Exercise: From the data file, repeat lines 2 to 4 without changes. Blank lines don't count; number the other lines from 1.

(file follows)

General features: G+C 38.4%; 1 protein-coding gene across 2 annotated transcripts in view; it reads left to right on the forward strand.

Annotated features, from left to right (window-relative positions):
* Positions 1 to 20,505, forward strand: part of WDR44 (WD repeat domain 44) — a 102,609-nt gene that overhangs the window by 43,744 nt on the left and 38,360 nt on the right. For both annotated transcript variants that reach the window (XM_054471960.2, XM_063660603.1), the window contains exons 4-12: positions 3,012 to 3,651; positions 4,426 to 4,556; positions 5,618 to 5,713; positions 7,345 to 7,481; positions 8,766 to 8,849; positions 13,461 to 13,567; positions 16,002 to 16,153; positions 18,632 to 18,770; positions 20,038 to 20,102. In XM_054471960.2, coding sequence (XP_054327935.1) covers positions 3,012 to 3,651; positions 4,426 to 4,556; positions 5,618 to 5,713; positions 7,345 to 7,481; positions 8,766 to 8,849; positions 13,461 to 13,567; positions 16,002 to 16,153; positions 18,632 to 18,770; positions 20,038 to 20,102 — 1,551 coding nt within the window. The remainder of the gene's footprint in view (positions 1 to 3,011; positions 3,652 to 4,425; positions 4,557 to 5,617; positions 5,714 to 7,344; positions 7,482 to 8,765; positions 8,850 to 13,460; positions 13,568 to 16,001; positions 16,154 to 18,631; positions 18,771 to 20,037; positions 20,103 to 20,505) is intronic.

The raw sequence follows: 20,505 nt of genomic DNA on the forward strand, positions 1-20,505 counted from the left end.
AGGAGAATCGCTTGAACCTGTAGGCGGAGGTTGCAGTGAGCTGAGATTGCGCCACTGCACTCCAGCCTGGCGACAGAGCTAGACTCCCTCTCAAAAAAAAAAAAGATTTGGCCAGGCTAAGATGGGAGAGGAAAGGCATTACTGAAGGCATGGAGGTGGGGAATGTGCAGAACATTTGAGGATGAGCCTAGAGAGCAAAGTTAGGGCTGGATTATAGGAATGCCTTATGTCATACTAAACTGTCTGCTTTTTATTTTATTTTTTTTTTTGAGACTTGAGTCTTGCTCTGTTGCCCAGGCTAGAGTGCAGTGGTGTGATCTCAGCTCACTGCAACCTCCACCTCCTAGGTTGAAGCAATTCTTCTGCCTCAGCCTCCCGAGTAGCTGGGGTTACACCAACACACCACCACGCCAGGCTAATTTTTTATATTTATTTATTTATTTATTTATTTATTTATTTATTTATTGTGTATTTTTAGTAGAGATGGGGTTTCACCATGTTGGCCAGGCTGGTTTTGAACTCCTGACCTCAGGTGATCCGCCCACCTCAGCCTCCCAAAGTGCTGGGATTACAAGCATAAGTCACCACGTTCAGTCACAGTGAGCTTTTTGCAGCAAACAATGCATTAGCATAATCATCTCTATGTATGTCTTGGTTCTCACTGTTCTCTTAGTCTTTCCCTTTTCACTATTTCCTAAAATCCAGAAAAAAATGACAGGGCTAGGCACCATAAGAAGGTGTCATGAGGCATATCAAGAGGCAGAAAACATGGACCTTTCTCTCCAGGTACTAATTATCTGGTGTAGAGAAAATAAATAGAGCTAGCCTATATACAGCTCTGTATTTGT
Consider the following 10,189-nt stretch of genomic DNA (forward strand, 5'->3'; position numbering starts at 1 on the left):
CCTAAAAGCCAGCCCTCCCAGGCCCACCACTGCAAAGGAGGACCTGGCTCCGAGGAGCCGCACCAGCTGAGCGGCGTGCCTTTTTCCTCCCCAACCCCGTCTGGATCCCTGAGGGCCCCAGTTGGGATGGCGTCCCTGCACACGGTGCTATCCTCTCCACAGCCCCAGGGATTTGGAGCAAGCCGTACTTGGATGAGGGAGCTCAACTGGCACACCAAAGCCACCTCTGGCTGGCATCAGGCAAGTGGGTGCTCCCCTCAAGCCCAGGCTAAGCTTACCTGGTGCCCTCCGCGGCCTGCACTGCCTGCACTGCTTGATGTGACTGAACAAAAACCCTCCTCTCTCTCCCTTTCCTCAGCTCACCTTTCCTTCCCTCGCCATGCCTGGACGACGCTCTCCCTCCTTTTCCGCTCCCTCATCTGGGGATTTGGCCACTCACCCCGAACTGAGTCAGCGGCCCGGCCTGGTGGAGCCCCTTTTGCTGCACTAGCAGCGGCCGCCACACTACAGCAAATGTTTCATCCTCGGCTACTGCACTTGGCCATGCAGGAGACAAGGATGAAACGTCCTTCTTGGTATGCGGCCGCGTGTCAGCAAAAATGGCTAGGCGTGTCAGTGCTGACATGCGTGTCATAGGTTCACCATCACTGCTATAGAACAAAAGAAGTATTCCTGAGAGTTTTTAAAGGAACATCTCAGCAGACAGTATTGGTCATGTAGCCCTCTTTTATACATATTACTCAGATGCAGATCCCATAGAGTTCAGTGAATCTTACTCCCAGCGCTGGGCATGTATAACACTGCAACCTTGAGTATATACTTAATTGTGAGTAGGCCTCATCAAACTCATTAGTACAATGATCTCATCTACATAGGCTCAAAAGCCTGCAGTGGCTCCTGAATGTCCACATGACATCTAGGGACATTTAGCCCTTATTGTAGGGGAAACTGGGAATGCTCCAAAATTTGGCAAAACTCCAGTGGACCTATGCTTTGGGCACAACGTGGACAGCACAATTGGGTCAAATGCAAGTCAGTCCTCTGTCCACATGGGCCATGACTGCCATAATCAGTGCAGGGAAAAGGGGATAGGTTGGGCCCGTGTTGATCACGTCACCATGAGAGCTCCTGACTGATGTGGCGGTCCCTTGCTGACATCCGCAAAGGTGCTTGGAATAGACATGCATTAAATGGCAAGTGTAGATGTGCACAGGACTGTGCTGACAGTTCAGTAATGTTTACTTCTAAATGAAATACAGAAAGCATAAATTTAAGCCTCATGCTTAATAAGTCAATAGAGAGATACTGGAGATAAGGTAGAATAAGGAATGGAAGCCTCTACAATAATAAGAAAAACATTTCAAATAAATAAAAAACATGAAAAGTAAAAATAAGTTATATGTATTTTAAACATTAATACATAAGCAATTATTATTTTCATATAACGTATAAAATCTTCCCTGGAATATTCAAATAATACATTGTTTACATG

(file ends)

Annotated features, from left to right (window-relative positions):
* Positions 1 to 20,505, forward strand: part of WDR44 (WD repeat domain 44) — a 102,609-nt gene that overhangs the window by 43,744 nt on the left and 38,360 nt on the right. For both annotated transcript variants that reach the window (XM_054471960.2, XM_063660603.1), the window contains exons 4-12: positions 3,012 to 3,651; positions 4,426 to 4,556; positions 5,618 to 5,713; positions 7,345 to 7,481; positions 8,766 to 8,849; positions 13,461 to 13,567; positions 16,002 to 16,153; positions 18,632 to 18,770; positions 20,038 to 20,102. In XM_054471960.2, coding sequence (XP_054327935.1) covers positions 3,012 to 3,651; positions 4,426 to 4,556; positions 5,618 to 5,713; positions 7,345 to 7,481; positions 8,766 to 8,849; positions 13,461 to 13,567; positions 16,002 to 16,153; positions 18,632 to 18,770; positions 20,038 to 20,102 — 1,551 coding nt within the window. The remainder of the gene's footprint in view (positions 1 to 3,011; positions 3,652 to 4,425; positions 4,557 to 5,617; positions 5,714 to 7,344; positions 7,482 to 8,765; positions 8,850 to 13,460; positions 13,568 to 16,001; positions 16,154 to 18,631; positions 18,771 to 20,037; positions 20,103 to 20,505) is intronic.

The raw sequence follows: 20,505 nt of genomic DNA on the forward strand, positions 1-20,505 counted from the left end.